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Getting Started with Maven: A Beginner's Guide to Java Build Automation

Maven is a popular build automation tool used primarily for Java projects. It is designed to manage a project's build process, including the managing dependencies, packaging, deployment and generating reports.

Maven uses an XML file called a Project Object Model pom.xml to define the project's configuration, including its dependencies, plugins, and other settings.

The POM file is typically stored in the project's root directory.

Why Use Maven?

Maven is a popular build tool for Java projects that provides a number of benefits, including:

  1. Dependency management: Maven makes it easy to manage dependencies for your project, including downloading and including libraries from remote repositories.

  2. Build automation: Maven automates the build process, including compiling the code, running tests, and packaging the application into a distributable format.

  3. Consistent project structure: Maven provides a standard project structure that makes it easy to organize your code and resources.

  4. Plugin system: Maven has a powerful plugin system that can be used to extend the functionality of the build process, such as generating documentation or deploying the application to a server.

  5. Easy project setup: Maven provides archetypes that can be used to quickly set up a new project with a predefined structure and dependencies.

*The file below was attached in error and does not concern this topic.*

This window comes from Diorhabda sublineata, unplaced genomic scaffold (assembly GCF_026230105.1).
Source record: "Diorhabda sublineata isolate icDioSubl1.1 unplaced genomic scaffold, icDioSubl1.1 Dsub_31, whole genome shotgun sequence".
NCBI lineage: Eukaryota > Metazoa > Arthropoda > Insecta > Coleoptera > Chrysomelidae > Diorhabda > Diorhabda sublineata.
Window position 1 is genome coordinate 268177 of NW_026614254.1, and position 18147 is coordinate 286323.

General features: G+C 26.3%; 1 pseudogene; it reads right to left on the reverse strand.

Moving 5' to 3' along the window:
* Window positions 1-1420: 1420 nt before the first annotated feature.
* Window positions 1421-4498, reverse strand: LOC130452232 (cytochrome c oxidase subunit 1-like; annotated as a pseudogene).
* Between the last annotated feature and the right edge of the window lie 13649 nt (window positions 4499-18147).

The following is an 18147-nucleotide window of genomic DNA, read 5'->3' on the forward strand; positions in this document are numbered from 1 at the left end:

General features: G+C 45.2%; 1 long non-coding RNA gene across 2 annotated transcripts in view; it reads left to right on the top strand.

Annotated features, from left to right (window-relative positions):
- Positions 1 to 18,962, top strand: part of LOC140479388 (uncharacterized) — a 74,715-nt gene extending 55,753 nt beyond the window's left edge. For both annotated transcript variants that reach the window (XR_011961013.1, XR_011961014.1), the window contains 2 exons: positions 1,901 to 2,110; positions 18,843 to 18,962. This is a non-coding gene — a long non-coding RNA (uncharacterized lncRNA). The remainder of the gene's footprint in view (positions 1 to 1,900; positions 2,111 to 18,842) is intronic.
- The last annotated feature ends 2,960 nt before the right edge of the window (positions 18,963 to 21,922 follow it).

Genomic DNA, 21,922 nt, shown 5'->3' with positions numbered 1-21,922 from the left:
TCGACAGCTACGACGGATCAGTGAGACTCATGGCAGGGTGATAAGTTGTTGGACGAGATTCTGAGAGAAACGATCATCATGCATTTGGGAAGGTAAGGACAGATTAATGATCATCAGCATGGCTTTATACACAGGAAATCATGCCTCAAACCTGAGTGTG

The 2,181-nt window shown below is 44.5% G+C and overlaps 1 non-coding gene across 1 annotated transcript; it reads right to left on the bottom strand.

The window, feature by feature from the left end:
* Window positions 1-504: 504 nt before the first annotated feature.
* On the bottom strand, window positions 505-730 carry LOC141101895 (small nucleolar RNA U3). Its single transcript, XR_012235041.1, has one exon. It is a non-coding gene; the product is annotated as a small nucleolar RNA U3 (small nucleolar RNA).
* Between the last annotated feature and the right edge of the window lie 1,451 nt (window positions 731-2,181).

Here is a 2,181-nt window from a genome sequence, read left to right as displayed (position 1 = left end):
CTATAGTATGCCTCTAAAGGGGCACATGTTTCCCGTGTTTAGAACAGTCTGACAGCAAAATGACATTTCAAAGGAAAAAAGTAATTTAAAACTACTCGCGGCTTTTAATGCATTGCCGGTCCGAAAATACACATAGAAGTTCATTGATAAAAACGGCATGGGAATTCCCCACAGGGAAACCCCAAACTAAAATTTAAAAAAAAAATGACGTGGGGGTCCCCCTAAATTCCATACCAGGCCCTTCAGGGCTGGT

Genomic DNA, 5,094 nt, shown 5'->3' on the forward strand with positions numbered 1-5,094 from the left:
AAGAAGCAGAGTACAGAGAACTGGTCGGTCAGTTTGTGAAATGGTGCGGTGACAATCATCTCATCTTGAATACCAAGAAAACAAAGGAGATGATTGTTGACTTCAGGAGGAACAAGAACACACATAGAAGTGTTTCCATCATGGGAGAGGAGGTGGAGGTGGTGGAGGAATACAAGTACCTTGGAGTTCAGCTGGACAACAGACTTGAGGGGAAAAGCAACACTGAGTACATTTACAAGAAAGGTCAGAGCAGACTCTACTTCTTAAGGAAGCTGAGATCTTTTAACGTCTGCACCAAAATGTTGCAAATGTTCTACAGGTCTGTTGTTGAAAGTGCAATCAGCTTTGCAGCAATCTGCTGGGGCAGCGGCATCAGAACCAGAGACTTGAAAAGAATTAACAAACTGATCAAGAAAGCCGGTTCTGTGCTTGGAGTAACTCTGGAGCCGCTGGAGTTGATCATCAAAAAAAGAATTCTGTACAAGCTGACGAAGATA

6. Reproducible builds: Maven provides a way to create reproducible builds, which means that the build process is consistent across different machines and environments.

  7. Integration with IDEs: Maven integrates with popular Java IDEs, such as Eclipse and IntelliJ, making it easy to import and work with Maven projects.

Overall, Maven can help improve the productivity of developers and make it easier to manage complex Java projects by automating common tasks and providing a standardized way to structure and build projects.

Project Identifiers in Maven?

Maven projects are identified by 3 main identifiers/coordinates:

  1. Group Id: Unique identifier for the organization. Typically, this is a reversed domain name.

  2. Artifact Id: Used to generate the build (JAR /WAR) files.

  3. Version: A version number e.g 1.0.0

Maven Repositories

Maven uses a centralised repository to manage project dependencies. The Maven Repository is divided into three types: Local, Central and Remote.

1. Maven Local Repository
The local repository is a directory on the developer's machine where all the dependencies for a specific project are stored.

The local repository in Maven is usually located in the user's home directory under the .m2 folder.

2. Central Maven Repository
The Central Repository is the default remote repository used by Maven.

It contains a vast collection of open-source libraries and dependencies, making it a one-stop shop for most projects. When Maven needs to download a dependency, it first looks in the local repository and then in the Central Repository.

The central maven repository is managed by Sonatype. There are almost all java libraries that exist in it.